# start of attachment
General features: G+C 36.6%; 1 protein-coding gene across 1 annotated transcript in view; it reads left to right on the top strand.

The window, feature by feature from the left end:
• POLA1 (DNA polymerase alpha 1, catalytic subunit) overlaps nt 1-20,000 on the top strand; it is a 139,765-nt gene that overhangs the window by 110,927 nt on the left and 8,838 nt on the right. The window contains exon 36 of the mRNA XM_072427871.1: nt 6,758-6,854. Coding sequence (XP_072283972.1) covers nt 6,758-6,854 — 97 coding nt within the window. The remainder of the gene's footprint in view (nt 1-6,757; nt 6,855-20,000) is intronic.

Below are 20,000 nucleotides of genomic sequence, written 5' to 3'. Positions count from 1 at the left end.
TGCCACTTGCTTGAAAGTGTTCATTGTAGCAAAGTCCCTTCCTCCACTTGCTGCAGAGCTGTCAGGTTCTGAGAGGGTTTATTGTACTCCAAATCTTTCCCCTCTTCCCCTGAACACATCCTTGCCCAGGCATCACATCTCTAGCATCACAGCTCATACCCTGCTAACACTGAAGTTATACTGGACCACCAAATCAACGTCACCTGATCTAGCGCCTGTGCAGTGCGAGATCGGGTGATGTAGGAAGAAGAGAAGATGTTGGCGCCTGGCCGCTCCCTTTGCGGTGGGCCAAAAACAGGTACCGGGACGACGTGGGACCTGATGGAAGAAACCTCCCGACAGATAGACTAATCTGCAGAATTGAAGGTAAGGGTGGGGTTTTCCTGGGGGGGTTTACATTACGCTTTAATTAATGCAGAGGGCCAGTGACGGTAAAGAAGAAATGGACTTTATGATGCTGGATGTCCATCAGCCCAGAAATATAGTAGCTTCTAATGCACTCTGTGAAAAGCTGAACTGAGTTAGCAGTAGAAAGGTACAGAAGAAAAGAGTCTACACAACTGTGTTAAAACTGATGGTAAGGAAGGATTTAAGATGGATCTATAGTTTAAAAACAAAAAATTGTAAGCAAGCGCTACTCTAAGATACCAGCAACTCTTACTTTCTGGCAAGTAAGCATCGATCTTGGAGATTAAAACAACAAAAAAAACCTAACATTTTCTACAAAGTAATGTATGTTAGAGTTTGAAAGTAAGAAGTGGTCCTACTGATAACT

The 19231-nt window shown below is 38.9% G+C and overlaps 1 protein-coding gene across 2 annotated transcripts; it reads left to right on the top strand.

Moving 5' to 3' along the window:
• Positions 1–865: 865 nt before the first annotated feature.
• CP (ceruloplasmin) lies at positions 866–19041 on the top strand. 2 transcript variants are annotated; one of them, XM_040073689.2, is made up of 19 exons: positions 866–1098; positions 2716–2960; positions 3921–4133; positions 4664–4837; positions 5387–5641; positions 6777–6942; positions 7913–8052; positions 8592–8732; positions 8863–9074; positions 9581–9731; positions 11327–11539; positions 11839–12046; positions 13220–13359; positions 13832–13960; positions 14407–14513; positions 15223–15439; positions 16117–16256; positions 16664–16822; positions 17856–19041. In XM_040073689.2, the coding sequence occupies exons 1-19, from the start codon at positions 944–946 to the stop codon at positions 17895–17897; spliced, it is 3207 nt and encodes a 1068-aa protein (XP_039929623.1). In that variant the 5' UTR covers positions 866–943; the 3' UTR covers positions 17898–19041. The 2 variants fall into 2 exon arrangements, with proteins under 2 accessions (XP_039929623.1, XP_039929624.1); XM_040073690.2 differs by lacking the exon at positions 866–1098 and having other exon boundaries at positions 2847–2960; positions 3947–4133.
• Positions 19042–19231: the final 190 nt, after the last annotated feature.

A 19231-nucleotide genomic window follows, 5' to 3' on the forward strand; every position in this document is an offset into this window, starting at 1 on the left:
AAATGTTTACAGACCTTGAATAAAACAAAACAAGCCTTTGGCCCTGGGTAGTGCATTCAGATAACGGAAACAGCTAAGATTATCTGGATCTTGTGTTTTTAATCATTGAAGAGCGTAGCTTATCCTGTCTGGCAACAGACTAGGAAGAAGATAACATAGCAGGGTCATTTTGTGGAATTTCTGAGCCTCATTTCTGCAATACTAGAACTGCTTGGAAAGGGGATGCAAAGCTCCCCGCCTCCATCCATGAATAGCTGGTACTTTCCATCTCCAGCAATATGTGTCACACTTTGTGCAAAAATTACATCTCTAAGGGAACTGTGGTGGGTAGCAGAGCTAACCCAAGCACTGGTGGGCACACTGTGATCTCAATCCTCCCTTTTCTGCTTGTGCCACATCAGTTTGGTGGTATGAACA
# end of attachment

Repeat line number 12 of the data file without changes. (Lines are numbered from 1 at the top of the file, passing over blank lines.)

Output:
AAATGTTTACAGACCTTGAATAAAACAAAACAAGCCTTTGGCCCTGGGTAGTGCATTCAGATAACGGAAACAGCTAAGATTATCTGGATCTTGTGTTTTTAATCATTGAAGAGCGTAGCTTATCCTGTCTGGCAACAGACTAGGAAGAAGATAACATAGCAGGGTCATTTTGTGGAATTTCTGAGCCTCATTTCTGCAATACTAGAACTGCTTGGAAAGGGGATGCAAAGCTCCCCGCCTCCATCCATGAATAGCTGGTACTTTCCATCTCCAGCAATATGTGTCACACTTTGTGCAAAAATTACATCTCTAAGGGAACTGTGGTGGGTAGCAGAGCTAACCCAAGCACTGGTGGGCACACTGTGATCTCAATCCTCCCTTTTCTGCTTGTGCCACATCAGTTTGGTGGTATGAACA